52. Equine Headshaking Syndrome

  1. Chiara Noli3,
  2. Aiden Foster4 and
  3. Wayne Rosenkrantz5
  1. Harold C. Schott II1 and
  2. Annette D. Petersen2

Published Online: 25 OCT 2013

DOI: 10.1002/9781118738818.ch52

Veterinary Allergy

Veterinary Allergy

How to Cite

Schott, H. C. and Petersen, A. D. (2013) Equine Headshaking Syndrome, in Veterinary Allergy (eds C. Noli, A. Foster and W. Rosenkrantz), John Wiley & Sons, Ltd, Oxford, UK. doi: 10.1002/9781118738818.ch52

Editor Information

  1. 3

    IT

  2. 4

    UK

  3. 5

    USA

Author Information

  1. 1

     Department of Large Animal Clinical Sciences, College of Veterinary Medicine, Michigan State University, East Lansing, MI, USA

  2. 2

     Department of Small Animal Clinical Sciences, College of Veterinary Medicine, Michigan State University, East Lansing, MI, USA

Publication History

  1. Published Online: 25 OCT 2013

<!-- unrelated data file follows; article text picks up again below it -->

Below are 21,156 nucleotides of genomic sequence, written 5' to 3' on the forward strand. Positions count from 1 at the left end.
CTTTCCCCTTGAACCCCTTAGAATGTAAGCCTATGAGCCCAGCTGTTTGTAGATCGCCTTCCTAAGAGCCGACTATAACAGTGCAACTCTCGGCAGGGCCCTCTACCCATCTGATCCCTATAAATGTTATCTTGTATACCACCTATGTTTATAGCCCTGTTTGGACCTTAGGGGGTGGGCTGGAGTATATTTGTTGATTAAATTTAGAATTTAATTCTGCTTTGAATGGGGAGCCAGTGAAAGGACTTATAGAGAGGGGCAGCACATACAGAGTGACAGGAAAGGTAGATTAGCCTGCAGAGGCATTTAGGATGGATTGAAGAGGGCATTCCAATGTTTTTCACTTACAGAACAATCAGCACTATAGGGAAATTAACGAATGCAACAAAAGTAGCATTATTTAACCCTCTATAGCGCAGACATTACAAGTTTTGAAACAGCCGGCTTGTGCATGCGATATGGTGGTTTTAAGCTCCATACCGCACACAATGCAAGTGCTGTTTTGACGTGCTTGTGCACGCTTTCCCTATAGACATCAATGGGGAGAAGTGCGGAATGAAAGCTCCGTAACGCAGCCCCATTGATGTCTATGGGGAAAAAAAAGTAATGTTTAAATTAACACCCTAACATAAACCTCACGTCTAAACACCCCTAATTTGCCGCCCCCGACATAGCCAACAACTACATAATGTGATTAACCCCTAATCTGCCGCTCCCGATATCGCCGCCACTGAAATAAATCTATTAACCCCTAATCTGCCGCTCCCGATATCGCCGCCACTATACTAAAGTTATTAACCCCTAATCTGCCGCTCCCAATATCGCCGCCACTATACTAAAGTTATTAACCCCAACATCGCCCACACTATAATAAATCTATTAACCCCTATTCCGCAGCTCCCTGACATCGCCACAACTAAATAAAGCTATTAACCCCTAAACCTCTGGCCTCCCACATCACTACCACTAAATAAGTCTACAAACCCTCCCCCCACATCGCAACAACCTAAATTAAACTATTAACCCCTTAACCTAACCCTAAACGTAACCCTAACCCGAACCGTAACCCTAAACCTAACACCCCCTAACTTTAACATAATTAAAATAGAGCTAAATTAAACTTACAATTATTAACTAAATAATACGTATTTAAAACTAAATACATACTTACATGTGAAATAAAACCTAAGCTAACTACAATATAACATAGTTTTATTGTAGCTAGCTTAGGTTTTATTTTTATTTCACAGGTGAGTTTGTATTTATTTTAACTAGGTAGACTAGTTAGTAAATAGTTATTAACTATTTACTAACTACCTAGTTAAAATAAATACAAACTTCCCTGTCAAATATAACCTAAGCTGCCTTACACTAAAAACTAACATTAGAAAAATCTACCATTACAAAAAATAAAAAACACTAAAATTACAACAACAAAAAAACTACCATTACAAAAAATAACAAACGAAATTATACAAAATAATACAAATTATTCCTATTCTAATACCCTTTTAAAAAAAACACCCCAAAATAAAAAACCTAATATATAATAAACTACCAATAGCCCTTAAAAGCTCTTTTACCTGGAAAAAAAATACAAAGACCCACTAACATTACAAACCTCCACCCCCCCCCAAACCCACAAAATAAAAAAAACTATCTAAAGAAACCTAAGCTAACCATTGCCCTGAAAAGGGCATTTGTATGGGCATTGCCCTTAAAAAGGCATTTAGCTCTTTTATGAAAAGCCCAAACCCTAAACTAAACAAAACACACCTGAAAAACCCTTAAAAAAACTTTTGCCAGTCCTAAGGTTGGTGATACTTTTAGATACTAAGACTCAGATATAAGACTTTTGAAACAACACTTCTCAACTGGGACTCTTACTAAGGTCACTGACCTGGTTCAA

2. Published Print: 20 DEC 2013

ISBN Information

Print ISBN: 9780470672419

Online ISBN: 9781118738818

SEARCH

Keywords:

  • carbamazepine;
  • equine headshaking syndrome;
  • nonsteroidal anti-inflammatory drugs

Summary

Equine headshaking syndrome is a medical problem that is most commonly manifested as repetitive, rapid tic-like headtossing in a vertical plane, although side-to-side or rotary movements of the head can also be observed. There are many causes of headshaking syndrome in horses, including disorders of the upper airway, oral cavity, ears, eyes, and other soft tissues of the head and neck. When carbamazepine was combined with cyproheptadine, seven horses had dramatic improvement in clinical signs within 3-4 days of starting these medications. A variety of other medications, including nonsteroidal anti-inflammatory drugs, antihistamines, various systemic and inhaled corticosteroids, gabapentin, alpha- 2-agonists, fluphenazine, phenytoin and phenobarbitol, melatonin, and even sodium cromoglycate eye drops, have also been used to treat headshaking syndrome in horses.